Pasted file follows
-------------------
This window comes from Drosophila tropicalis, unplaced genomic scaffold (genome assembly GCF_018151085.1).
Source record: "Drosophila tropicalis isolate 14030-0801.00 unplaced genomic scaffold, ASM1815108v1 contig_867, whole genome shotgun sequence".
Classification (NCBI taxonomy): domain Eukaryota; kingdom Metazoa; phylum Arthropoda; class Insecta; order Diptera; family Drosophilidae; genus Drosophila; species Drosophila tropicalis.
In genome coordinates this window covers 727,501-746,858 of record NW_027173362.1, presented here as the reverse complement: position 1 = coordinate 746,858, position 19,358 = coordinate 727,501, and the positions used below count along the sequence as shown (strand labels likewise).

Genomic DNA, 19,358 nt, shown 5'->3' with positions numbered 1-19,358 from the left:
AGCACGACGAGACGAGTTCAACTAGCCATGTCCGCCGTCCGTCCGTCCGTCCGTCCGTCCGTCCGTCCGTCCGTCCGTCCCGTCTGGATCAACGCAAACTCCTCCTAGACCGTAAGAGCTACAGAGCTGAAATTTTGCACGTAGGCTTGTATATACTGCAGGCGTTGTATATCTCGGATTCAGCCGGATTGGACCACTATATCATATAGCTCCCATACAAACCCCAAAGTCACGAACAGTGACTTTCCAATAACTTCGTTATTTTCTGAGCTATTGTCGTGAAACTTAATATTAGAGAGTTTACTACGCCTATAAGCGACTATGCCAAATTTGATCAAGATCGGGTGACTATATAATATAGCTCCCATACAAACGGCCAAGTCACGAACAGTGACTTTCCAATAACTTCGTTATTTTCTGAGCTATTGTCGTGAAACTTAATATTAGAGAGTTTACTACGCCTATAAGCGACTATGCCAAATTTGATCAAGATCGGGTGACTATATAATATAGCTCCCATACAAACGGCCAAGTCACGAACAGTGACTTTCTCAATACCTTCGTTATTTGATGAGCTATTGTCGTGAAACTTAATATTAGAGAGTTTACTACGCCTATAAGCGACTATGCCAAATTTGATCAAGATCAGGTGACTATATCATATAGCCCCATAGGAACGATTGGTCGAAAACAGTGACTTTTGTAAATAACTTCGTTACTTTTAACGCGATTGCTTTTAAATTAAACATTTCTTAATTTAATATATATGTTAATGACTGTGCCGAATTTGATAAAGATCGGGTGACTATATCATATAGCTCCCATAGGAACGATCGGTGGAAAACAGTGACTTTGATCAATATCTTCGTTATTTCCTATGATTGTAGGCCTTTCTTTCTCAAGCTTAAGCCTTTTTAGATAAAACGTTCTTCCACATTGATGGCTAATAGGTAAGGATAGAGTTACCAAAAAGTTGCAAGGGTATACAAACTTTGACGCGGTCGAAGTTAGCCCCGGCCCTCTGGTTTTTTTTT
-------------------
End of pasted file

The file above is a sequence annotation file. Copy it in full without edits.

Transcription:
This window comes from Drosophila tropicalis, unplaced genomic scaffold (genome assembly GCF_018151085.1).
Source record: "Drosophila tropicalis isolate 14030-0801.00 unplaced genomic scaffold, ASM1815108v1 contig_867, whole genome shotgun sequence".
Classification (NCBI taxonomy): domain Eukaryota; kingdom Metazoa; phylum Arthropoda; class Insecta; order Diptera; family Drosophilidae; genus Drosophila; species Drosophila tropicalis.
In genome coordinates this window covers 727,501-746,858 of record NW_027173362.1, presented here as the reverse complement: position 1 = coordinate 746,858, position 19,358 = coordinate 727,501, and the positions used below count along the sequence as shown (strand labels likewise).

Genomic DNA, 19,358 nt, shown 5'->3' with positions numbered 1-19,358 from the left:
AGCACGACGAGACGAGTTCAACTAGCCATGTCCGCCGTCCGTCCGTCCGTCCGTCCGTCCGTCCGTCCGTCCGTCCGTCCCGTCTGGATCAACGCAAACTCCTCCTAGACCGTAAGAGCTACAGAGCTGAAATTTTGCACGTAGGCTTGTATATACTGCAGGCGTTGTATATCTCGGATTCAGCCGGATTGGACCACTATATCATATAGCTCCCATACAAACCCCAAAGTCACGAACAGTGACTTTCCAATAACTTCGTTATTTTCTGAGCTATTGTCGTGAAACTTAATATTAGAGAGTTTACTACGCCTATAAGCGACTATGCCAAATTTGATCAAGATCGGGTGACTATATAATATAGCTCCCATACAAACGGCCAAGTCACGAACAGTGACTTTCCAATAACTTCGTTATTTTCTGAGCTATTGTCGTGAAACTTAATATTAGAGAGTTTACTACGCCTATAAGCGACTATGCCAAATTTGATCAAGATCGGGTGACTATATAATATAGCTCCCATACAAACGGCCAAGTCACGAACAGTGACTTTCTCAATACCTTCGTTATTTGATGAGCTATTGTCGTGAAACTTAATATTAGAGAGTTTACTACGCCTATAAGCGACTATGCCAAATTTGATCAAGATCAGGTGACTATATCATATAGCCCCATAGGAACGATTGGTCGAAAACAGTGACTTTTGTAAATAACTTCGTTACTTTTAACGCGATTGCTTTTAAATTAAACATTTCTTAATTTAATATATATGTTAATGACTGTGCCGAATTTGATAAAGATCGGGTGACTATATCATATAGCTCCCATAGGAACGATCGGTGGAAAACAGTGACTTTGATCAATATCTTCGTTATTTCCTATGATTGTAGGCCTTTCTTTCTCAAGCTTAAGCCTTTTTAGATAAAACGTTCTTCCACATTGATGGCTAATAGGTAAGGATAGAGTTACCAAAAAGTTGCAAGGGTATACAAACTTTGACGCGGTCGAAGTTAGCCCCGGCCCTCTGGTTTTTTTTT